Endoscopic removal of an ingested toothbrush
28 May 2013 (online)
A 17-year-old female student reported that a piece of meat she had swallowed after chewing had become impacted in the region of the hypopharynx. After unsuccessfully attempting to remove the piece of meat with her fingers, she tried to dislodge it using an adult toothbrush, which measured about 18 cm. However, both the piece of meat and the toothbrush slipped down her esophagus. The patient reported mild nausea and chest pain of short duration. Thoracic and abdominal X-rays demonstrated bristles in parallel rows in the stomach ([Fig. 1]). About 10 hours later, the patient had an endoscopy under intravenous sedation with midazolam (5 mg) and fentanyl citrate (78.5 μg). It showed a toothbrush head with bristles in the gastric body, with the rest of the toothbrush impacted in the pylorus ([Fig. 2]). An attempt was made to remove the toothbrush first with a foreign body forceps. The brush was dislodged from the pylorus, which facilitated its removal with a polypectomy snare without injury to the stomach or esophagus. The fingers had to be used to remove the toothbrush from the pharynx.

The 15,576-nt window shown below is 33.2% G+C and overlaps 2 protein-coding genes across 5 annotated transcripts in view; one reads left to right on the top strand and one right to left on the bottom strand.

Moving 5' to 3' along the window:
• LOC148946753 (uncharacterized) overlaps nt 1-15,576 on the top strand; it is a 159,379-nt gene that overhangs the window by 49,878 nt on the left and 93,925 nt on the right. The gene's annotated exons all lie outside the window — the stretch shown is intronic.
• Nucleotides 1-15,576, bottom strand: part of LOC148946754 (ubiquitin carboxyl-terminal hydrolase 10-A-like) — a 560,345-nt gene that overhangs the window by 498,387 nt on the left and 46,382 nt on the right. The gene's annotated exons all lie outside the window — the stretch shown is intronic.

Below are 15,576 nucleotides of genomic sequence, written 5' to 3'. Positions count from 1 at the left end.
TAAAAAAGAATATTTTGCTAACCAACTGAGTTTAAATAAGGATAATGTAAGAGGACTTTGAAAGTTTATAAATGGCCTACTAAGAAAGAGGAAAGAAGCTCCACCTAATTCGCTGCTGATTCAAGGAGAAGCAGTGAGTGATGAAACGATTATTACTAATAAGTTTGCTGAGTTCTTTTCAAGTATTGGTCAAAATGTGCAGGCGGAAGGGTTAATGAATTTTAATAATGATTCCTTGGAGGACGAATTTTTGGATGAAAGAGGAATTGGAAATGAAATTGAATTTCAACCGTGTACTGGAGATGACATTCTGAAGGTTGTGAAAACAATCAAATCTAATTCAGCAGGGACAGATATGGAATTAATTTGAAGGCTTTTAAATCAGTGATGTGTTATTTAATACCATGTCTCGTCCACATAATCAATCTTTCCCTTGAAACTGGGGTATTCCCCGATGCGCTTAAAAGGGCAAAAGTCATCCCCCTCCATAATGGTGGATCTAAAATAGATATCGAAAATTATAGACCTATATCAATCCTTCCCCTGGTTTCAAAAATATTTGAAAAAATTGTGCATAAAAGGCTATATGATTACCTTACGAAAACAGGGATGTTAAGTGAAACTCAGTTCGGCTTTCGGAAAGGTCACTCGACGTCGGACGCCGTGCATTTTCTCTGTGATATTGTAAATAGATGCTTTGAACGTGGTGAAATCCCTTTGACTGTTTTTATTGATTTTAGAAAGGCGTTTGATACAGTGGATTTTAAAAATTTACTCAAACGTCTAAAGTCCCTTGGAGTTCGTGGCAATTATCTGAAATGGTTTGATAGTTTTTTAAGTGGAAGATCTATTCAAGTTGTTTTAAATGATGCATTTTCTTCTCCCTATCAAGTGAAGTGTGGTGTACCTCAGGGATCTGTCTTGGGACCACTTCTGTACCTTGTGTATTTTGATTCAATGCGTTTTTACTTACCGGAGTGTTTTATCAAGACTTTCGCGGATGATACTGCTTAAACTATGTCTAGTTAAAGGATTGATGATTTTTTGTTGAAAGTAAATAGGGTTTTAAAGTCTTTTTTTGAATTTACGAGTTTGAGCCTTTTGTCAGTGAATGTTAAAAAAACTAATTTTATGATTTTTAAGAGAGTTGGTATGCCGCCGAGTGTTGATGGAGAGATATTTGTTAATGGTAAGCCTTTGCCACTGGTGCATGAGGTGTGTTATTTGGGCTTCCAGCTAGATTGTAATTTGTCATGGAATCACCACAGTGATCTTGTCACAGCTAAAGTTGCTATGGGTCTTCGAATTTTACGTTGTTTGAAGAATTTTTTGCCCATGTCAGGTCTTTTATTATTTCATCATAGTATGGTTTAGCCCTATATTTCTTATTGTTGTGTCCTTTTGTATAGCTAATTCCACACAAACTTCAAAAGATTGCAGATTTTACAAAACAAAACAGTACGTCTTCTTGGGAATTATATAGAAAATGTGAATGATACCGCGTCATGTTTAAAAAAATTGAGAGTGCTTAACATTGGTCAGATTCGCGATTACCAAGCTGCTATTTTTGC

Ingestion of foreign bodies in adults is most often associated with mental disorders, bulimia, alcoholism, and as a way to initiate vomiting. Only a few cases of swallowed toothbrushes have been reported     . Because toothbrushes are long and rigid objects, it is difficult for them to spontaneously pass through the duodenum due to its fixed retroperitoneal position, or through the ileum, which may lead to perforation. In these cases a laparoscopic approach is an option   . For this reason, early diagnosis should be established and endoscopic removal should be carried out. X-rays, abdominal computed tomography (CT), and esophagogastroduodenoscopy are the main diagnostic methods. Characteristically, the bristles – in parallel rows – are observed on X-ray. Early endoscopic retrieval is usually successful and can be performed under intravenous sedation  .
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